The future of fulfilment: top priorities for 2021 and beyond
Analysing response from 300 senior executives in the retail and e-commerce industries with responsibility for logistics and fulfillment operations Blue Yonder has released its second installment of its .
“Retailers are expanding their fulfilment network and footprints in part to address last-mile delivery while meeting the surge in e-commerce orders in the short-term. Equally important, they understand that accurately predicting demand is critical for sustaining revenue growth and advanced, omni-fulfillment capabilities and locations embedded with automation are the key to quick and efficient fulfillment. Having the right supply chain solution to gain that end-to-end visibility will be a key to retailers’ success,” commented Ed Wong, senior vice president, Global Retail Sector, Blue Yonder.
Automation and modern fulfilment
As many organisations turn to automation to enhance their supply chains, and customer experiences, Blue Yonder identifies that it expects to see in the next 12 months, 50% more retailers, plan to fully automate their fulfillment locations in order to address consumer needs. In addition to this, 23% of retail executives expect to have most of their fulfillment locations automated in the same amount of time.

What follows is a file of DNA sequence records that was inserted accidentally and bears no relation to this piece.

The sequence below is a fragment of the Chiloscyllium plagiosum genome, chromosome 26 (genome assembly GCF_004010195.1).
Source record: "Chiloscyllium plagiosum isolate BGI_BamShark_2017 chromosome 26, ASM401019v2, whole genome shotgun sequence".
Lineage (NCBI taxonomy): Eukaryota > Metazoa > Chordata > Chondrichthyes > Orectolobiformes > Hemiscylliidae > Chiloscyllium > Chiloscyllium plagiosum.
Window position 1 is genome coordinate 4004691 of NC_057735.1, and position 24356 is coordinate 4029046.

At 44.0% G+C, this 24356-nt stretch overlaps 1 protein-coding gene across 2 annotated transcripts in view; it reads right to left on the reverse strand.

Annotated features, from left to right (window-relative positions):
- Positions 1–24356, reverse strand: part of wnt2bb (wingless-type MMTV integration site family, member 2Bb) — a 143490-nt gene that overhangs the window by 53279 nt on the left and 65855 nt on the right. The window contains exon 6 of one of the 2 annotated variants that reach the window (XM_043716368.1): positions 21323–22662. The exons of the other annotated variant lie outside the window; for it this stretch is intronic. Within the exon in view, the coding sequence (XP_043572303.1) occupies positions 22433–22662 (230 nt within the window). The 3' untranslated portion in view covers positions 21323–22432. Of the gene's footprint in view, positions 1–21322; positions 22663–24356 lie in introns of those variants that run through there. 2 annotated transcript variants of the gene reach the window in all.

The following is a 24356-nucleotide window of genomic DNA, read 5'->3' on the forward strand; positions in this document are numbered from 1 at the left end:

More than any other vertical, Blue Yonder discovered that drug store/health and beauty retailers had the highest amount of organisation with all their fulfillment locations automated (17%). Other key finds include the expectation that pop-up distribution centers (DCs) will double to 26%, with dark stores also doubling to 12%, while micro-fulfilment stores are expected to rise from 15% to 27%.
Repositioning of fulfilment assets and labour